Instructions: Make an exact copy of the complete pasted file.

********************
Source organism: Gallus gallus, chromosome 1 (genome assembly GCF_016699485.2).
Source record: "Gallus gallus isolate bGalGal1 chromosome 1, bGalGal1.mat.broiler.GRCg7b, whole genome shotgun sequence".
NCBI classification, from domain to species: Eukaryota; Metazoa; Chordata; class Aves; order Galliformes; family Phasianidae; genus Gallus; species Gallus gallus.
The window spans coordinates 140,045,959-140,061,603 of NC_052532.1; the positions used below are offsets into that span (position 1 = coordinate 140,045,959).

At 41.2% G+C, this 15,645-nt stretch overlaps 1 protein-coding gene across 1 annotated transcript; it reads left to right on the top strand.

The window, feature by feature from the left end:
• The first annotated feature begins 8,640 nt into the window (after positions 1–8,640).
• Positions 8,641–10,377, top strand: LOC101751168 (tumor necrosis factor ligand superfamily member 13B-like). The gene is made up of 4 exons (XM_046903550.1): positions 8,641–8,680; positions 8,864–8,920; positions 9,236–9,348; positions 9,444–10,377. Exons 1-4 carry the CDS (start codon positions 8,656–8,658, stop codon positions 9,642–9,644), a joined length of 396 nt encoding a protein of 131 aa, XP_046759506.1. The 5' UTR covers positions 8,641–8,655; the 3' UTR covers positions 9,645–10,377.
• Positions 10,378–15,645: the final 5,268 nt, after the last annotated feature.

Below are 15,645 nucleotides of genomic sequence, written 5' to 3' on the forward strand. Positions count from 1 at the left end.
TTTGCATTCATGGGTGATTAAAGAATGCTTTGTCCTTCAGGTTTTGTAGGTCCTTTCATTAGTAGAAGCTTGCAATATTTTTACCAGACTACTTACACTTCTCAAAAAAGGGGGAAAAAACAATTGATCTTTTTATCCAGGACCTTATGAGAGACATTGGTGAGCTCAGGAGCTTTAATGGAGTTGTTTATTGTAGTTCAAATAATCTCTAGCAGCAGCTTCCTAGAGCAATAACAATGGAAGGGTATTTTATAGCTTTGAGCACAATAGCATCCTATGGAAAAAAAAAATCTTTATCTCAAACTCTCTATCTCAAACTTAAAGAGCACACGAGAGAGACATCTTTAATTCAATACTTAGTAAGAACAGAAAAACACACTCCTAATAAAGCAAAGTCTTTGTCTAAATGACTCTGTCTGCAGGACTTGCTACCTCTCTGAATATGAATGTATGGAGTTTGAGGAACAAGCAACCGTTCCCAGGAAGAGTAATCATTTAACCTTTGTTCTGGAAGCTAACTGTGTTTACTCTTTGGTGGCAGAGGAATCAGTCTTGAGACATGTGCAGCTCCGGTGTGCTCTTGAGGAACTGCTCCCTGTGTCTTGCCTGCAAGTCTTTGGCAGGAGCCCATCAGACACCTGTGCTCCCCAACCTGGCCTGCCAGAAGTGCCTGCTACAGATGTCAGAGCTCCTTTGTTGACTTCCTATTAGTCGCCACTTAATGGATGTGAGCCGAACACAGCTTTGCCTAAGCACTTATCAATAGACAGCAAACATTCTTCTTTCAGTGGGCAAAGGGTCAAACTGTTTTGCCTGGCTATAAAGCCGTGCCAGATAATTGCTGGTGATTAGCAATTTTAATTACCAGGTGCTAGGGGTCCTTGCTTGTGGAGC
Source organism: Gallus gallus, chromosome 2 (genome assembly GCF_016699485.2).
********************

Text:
Source organism: Gallus gallus, chromosome 1 (genome assembly GCF_016699485.2).
Source record: "Gallus gallus isolate bGalGal1 chromosome 1, bGalGal1.mat.broiler.GRCg7b, whole genome shotgun sequence".
NCBI classification, from domain to species: Eukaryota; Metazoa; Chordata; class Aves; order Galliformes; family Phasianidae; genus Gallus; species Gallus gallus.
The window spans coordinates 140,045,959-140,061,603 of NC_052532.1; the positions used below are offsets into that span (position 1 = coordinate 140,045,959).

At 41.2% G+C, this 15,645-nt stretch overlaps 1 protein-coding gene across 1 annotated transcript; it reads left to right on the top strand.

The window, feature by feature from the left end:
• The first annotated feature begins 8,640 nt into the window (after positions 1–8,640).
• Positions 8,641–10,377, top strand: LOC101751168 (tumor necrosis factor ligand superfamily member 13B-like). The gene is made up of 4 exons (XM_046903550.1): positions 8,641–8,680; positions 8,864–8,920; positions 9,236–9,348; positions 9,444–10,377. Exons 1-4 carry the CDS (start codon positions 8,656–8,658, stop codon positions 9,642–9,644), a joined length of 396 nt encoding a protein of 131 aa, XP_046759506.1. The 5' UTR covers positions 8,641–8,655; the 3' UTR covers positions 9,645–10,377.
• Positions 10,378–15,645: the final 5,268 nt, after the last annotated feature.

Below are 15,645 nucleotides of genomic sequence, written 5' to 3' on the forward strand. Positions count from 1 at the left end.
TTTGCATTCATGGGTGATTAAAGAATGCTTTGTCCTTCAGGTTTTGTAGGTCCTTTCATTAGTAGAAGCTTGCAATATTTTTACCAGACTACTTACACTTCTCAAAAAAGGGGGAAAAAACAATTGATCTTTTTATCCAGGACCTTATGAGAGACATTGGTGAGCTCAGGAGCTTTAATGGAGTTGTTTATTGTAGTTCAAATAATCTCTAGCAGCAGCTTCCTAGAGCAATAACAATGGAAGGGTATTTTATAGCTTTGAGCACAATAGCATCCTATGGAAAAAAAAAATCTTTATCTCAAACTCTCTATCTCAAACTTAAAGAGCACACGAGAGAGACATCTTTAATTCAATACTTAGTAAGAACAGAAAAACACACTCCTAATAAAGCAAAGTCTTTGTCTAAATGACTCTGTCTGCAGGACTTGCTACCTCTCTGAATATGAATGTATGGAGTTTGAGGAACAAGCAACCGTTCCCAGGAAGAGTAATCATTTAACCTTTGTTCTGGAAGCTAACTGTGTTTACTCTTTGGTGGCAGAGGAATCAGTCTTGAGACATGTGCAGCTCCGGTGTGCTCTTGAGGAACTGCTCCCTGTGTCTTGCCTGCAAGTCTTTGGCAGGAGCCCATCAGACACCTGTGCTCCCCAACCTGGCCTGCCAGAAGTGCCTGCTACAGATGTCAGAGCTCCTTTGTTGACTTCCTATTAGTCGCCACTTAATGGATGTGAGCCGAACACAGCTTTGCCTAAGCACTTATCAATAGACAGCAAACATTCTTCTTTCAGTGGGCAAAGGGTCAAACTGTTTTGCCTGGCTATAAAGCCGTGCCAGATAATTGCTGGTGATTAGCAATTTTAATTACCAGGTGCTAGGGGTCCTTGCTTGTGGAGC
Source organism: Gallus gallus, chromosome 2 (genome assembly GCF_016699485.2).